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Published On: Sat, Oct 6th, 2018

John Hanrahan pleads guilty in heroin, meth trafficking case, faces up to life in prison

John Hanrahan, 57, of Albuquerque, N.M., pled guilty today in federal court to heroin and methamphetamine trafficking charges without the benefit of a plea agreement.  At sentencing, Hanrahan faces a statutory mandatory minimum penalty of ten years and a maximum of life in federal prison.  However, if the court determines that Hanrahan is a career offender, he faces a prison sentence within the range of 30 years to a maximum of life imprisonment.

Hanrahan, whose prior criminal history includes felony convictions for conspiracy, armed robbery, conspiracy to commit fraudulent use of credit cards, aggravated battery on a police officer, and aggravated assault with a deadly weapon, is being prosecuted as part of a federal anti-violence initiative that targets violent, repeat offenders for federal prosecution.  Under this initiative, the U.S. Attorney’s Office and federal law enforcement agencies work with New Mexico’s District Attorneys and state, local and tribal law enforcement agencies to target for federal prosecution violent or repeat offenders with the goal of making communities in New Mexico safer places for people to live and work.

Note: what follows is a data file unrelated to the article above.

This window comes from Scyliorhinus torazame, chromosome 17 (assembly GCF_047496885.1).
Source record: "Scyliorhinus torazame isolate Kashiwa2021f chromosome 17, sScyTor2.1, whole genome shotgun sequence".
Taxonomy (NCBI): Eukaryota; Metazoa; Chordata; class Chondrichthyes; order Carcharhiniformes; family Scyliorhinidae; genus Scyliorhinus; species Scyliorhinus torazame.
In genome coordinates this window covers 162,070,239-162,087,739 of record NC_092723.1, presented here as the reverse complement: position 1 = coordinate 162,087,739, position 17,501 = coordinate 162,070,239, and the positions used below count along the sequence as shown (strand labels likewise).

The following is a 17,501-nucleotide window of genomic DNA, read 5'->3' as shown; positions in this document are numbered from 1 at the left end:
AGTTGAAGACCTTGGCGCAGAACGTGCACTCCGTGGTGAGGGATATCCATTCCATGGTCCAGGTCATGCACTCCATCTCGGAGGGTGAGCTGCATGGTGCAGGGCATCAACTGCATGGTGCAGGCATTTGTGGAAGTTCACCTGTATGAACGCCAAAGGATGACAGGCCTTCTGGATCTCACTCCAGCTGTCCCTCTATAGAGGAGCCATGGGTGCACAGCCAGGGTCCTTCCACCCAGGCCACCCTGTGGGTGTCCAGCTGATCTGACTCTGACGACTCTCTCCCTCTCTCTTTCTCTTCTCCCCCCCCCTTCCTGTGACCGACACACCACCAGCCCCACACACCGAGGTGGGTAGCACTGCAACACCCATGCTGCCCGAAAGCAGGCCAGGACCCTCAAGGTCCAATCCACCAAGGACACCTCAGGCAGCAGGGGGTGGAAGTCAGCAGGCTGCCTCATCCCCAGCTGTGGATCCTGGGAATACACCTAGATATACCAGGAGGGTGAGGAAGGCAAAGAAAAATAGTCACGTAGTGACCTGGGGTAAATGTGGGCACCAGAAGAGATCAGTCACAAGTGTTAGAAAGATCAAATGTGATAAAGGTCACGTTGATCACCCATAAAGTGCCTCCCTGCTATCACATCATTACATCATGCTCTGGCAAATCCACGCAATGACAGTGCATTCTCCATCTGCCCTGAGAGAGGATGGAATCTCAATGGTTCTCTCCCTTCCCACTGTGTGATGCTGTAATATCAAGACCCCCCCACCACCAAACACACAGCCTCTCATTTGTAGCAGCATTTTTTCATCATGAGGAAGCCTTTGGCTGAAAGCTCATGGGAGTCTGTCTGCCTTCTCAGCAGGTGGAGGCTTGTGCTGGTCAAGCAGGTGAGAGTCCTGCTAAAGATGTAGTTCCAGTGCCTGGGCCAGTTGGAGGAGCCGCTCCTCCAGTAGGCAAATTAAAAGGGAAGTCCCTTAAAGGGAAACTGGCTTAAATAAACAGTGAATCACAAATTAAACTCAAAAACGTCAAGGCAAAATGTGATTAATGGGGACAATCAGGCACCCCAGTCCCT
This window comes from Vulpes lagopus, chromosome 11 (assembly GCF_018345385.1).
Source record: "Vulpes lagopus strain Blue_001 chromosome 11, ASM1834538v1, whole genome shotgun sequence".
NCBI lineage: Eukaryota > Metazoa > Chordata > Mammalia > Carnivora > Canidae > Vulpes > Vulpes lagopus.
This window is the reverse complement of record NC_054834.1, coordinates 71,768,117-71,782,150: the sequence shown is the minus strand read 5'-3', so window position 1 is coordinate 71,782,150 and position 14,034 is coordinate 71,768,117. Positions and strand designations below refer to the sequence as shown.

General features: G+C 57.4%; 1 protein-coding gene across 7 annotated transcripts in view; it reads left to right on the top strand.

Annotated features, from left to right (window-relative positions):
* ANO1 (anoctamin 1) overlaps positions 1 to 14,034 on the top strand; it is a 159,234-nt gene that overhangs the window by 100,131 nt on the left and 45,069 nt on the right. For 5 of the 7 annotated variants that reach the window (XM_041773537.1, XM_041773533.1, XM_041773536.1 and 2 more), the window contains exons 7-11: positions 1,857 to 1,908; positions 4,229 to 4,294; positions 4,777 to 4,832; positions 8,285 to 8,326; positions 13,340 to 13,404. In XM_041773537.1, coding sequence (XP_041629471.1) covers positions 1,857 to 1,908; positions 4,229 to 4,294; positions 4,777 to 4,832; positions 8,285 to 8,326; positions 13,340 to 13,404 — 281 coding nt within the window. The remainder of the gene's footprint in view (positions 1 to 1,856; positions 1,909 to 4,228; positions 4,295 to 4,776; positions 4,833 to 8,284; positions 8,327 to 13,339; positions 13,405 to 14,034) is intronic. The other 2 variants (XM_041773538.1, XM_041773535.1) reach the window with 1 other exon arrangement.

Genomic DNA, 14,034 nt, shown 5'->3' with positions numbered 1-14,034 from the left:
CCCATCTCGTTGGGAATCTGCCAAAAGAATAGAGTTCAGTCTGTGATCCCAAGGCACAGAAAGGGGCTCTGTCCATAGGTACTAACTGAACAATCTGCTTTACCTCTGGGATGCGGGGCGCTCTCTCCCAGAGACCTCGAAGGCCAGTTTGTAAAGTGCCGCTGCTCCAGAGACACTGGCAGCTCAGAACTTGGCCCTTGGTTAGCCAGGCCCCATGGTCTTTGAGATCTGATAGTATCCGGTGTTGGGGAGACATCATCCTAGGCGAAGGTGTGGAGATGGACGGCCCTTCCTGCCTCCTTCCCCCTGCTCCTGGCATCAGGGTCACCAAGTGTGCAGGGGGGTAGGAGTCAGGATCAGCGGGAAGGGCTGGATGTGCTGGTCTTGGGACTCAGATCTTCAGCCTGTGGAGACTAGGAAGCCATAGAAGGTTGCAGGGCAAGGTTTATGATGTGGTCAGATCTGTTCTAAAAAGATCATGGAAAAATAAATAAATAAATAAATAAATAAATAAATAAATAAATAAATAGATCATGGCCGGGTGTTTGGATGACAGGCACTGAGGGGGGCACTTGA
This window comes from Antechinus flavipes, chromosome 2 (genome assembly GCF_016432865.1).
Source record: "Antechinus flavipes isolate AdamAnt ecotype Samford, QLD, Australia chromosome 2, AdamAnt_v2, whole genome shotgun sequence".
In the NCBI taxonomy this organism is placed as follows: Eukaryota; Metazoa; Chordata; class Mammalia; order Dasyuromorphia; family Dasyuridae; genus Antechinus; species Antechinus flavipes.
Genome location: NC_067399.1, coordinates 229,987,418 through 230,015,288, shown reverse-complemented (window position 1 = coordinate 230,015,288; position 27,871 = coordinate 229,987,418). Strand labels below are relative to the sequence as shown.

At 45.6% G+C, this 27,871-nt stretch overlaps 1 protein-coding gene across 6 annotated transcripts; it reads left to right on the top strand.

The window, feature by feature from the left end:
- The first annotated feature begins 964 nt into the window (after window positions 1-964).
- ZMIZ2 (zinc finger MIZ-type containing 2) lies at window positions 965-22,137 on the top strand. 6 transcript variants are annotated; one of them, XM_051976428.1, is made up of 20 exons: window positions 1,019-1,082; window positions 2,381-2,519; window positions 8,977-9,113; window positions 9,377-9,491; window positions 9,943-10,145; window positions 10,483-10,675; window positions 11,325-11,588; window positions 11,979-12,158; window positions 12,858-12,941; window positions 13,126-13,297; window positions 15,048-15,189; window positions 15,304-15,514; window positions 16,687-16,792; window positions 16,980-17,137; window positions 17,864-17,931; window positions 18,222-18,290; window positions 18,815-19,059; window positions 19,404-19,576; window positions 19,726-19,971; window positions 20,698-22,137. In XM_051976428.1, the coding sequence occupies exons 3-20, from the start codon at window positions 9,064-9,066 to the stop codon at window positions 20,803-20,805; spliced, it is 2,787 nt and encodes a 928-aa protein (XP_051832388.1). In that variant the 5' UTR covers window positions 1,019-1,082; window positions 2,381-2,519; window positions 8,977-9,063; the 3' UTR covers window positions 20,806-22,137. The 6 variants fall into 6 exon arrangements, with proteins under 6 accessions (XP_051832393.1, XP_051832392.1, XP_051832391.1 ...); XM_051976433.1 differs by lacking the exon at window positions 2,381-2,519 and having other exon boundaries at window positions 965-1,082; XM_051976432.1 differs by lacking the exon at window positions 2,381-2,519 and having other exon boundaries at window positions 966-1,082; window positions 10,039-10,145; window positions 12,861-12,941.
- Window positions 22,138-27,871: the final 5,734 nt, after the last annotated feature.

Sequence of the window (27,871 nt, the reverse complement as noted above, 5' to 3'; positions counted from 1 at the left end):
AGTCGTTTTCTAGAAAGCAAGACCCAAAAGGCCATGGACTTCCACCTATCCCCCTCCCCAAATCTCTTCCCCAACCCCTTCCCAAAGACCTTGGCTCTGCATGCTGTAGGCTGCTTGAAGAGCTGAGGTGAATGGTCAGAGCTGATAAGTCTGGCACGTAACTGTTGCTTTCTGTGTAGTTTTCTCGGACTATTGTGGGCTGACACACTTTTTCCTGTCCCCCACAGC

DEA agents arrested Hanrahan in March 2016, when they executed a state search warrant at his residence and seized approximately 1961 grams of heroin, 128 grams of methamphetamine and more than $15,000 in cash.

Public domain photo/Psychonaught

Hanrahan subsequently was indicted on April 12, 2016, and was charged with possession of heroin and methamphetamine with intent to distribute.  According to the indictment, Hanrahan committed the offenses on March 17, 2016, in Bernalillo County, N.M.

Hanrahan has been in federal custody since his arrest and remains in custody pending a sentencing hearing, which has yet to be scheduled.

This case was investigated by the Albuquerque offices of the DEA and FBI.  Assistant U.S. Attorneys Kristopher N. Houghton and Alexander M. Uballez are prosecuting the case as part of the New Mexico Heroin and Opioid Prevention and Education (HOPE) Initiative.  The HOPE Initiative was launched in January 2015 by the UNM Health Sciences Center and the U.S. Attorney’s Office in response to the national opioid epidemic, which has had a disproportionately devastating impact on New Mexico.  Opioid addiction has taken a toll on public safety, public health and the economic viability of our communities.  Working in partnership with the DEA, the Bernalillo County Opioid Accountability Initiative, Healing Addiction in our Community (HAC), the Albuquerque Public Schools and other community stakeholders, HOPE’s principal goals are to protect our communities from the dangers associated with heroin and opioid painkillers and reducing the number of opioid-related deaths in New Mexico.

The HOPE Initiative is comprised of five components:  (1) prevention and education; (2) treatment; (3) law enforcement; (4) reentry; and (5) strategic planning.  HOPE’s law enforcement component is led by the Organized Crime Section of the U.S. Attorney’s Office and the DEA in conjunction with their federal, state, local and tribal law enforcement partners.  Targeting members of major heroin and opioid trafficking organizations for investigation and prosecution is a priority of the HOPE Initiative.

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